Second homeowners outnumber locals in some neighborhoods |

Second homeowners outnumber locals in some neighborhoods

Tahoe Township Judge Richard Glasson has seen his Lower Kingsbury neighborhood become darker and quieter over the years.

When he first bought his house in 1980, the neighborhood was alive with residents and weekend vacationers. Over time, the vibrancy has eroded into desolation.

“It’s just odd,” Glasson said. “Sometimes it’s like living in a ghost town.”

Glasson’s observation is a microcosm of South Shore’s real estate market. Agents in the field described a phenomenon where out-of-towners buy homes and either increase the rental price or take the residence off the rental market.

The success of dot-coms several years ago gave people money to buy such assets. The subsequent fallout and the shakiness of the stock market made people nervous enough to move their money into Tahoe real estate. The idea is the vacation home will retain its value or increase in value.

Real estate agents call it “parking.”

“As a real-estate broker, I benefit from increased real estate activity but I think over time it’s going to catch up to us because of the loss of our labor pool,” said Tony Laurian at Aspen Reality. “It wipes out the middle of the road family that makes a living at Lake Tahoe.”

Charlie Hamm, the property manager for Mountain View Management, a firm that handles rentals for people off the hill, has noticed the effect “parking” has on the market.

“There has been a price increase of the past years,” Hamm said. “Although the market is leveling off, there was a strong surge in the last couple of years. The biggest factor is probably the supply of rental property shrinking due to the fact people are buying vacation homes and using them as second homes.”

Vacation rentals have been a hot topic for the South Lake Tahoe City Council. A vote is expected whether to impose restrictions that would limit the traffic, noise, occupancy and garbage of visitors, who more and more come to Tahoe with kegs of beer and rowdiness.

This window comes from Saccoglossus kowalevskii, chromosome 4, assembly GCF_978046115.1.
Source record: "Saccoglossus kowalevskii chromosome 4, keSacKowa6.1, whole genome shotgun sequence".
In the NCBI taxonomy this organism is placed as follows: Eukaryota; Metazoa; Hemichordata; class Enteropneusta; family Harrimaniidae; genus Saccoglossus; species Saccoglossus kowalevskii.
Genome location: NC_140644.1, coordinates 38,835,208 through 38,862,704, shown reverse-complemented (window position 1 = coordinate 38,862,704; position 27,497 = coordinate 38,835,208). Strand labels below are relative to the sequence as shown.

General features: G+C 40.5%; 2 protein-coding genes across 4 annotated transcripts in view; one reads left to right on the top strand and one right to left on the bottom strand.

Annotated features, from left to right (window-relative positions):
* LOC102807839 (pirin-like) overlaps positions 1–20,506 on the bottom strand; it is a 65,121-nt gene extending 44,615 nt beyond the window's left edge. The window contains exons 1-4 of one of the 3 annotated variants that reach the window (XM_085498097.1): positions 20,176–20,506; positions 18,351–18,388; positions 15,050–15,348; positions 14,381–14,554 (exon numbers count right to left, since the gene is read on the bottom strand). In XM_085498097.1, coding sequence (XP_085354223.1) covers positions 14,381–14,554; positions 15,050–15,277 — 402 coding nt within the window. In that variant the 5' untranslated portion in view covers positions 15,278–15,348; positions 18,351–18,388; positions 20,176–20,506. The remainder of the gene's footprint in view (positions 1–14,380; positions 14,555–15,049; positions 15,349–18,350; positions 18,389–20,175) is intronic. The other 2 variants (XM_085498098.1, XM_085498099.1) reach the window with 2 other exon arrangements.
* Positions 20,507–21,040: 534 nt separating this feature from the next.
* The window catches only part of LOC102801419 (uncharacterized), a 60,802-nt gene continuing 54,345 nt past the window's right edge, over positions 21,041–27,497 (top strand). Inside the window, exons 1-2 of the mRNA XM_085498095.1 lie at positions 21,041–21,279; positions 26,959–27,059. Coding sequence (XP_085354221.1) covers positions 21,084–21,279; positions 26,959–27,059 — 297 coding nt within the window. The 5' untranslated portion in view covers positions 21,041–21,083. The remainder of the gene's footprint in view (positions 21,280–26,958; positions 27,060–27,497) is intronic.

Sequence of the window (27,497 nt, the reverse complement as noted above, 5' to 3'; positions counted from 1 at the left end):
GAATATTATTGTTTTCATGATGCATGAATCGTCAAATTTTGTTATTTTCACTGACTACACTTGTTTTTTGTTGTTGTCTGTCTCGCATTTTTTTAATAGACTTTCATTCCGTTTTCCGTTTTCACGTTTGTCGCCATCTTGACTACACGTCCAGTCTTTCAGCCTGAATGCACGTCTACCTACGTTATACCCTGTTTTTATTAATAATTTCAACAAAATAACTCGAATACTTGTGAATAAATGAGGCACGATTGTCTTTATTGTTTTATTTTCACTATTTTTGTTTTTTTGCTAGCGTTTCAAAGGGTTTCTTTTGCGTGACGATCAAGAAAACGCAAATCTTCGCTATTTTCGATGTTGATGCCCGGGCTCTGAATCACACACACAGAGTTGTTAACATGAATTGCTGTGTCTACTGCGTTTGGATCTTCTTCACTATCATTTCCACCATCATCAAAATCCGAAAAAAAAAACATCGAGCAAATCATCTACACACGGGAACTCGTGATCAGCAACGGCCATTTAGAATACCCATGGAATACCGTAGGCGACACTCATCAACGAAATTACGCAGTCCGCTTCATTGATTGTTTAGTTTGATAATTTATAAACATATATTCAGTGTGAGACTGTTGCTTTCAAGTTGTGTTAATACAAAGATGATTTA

Laurian said rents for larger residences 10 years ago averaged between $800 and $900 per month. Now the average hovers around $1,650, he said.

Hamm said rentals at Mountain View Management range from $1,200 to $1,600 a month. A three bedroom, two bath home with about 1,200 square feet runs about $1,200 a month, Hamm said. A 2,000 square foot house increases the monthly rent to about $1,600, he said.

Hamm also compared the present rental price compared to five years ago:

n A one-bedroom apartment went for somewhere near $375. Now the monthly rent is about $525.

n A two-bedroom apartment five years ago was about $550. Now the price is about $650.

n A two-bedroom house five years ago was listed around $700. Now the price hovers around $850.

Hamm attributed the increase in price to supply and demand. He said the supply shrank greatly in 2000, as more people were wanting their second homes in Tahoe to not be used by renters. But now he believes times have changed.

“I think that trend has slowed down greatly,” he said. “I don’t see that much anymore. In the summer of 2000 I was handing out 30-day notices to vacate.”

About 10 years ago, Glasson guessed, the change in his neighborhood became noticeable when second homeowners were buying residences and not using them for longer periods of time.

The aftermath of Sept. 11 has emphasized that phenomenon, as the number of people who fly, and tend to stay longer at places, decreased. Meanwhile drivers, who are more mobile but have shorter vacations, increased.

Glasson said people who appear before him in court have remained steady — some residents, mostly visitors.

Besides the transformation in his neighborhood, Glasson said he also notices the change at his supermarket.

“It concerns me that I might be the last person living here,” he joked. “The judge has to live in the township. It’s amazing. You can go to the grocery store on a weekend and wouldn’t recognize anyone. If you go in the middle of the week, all you see is your friends.”

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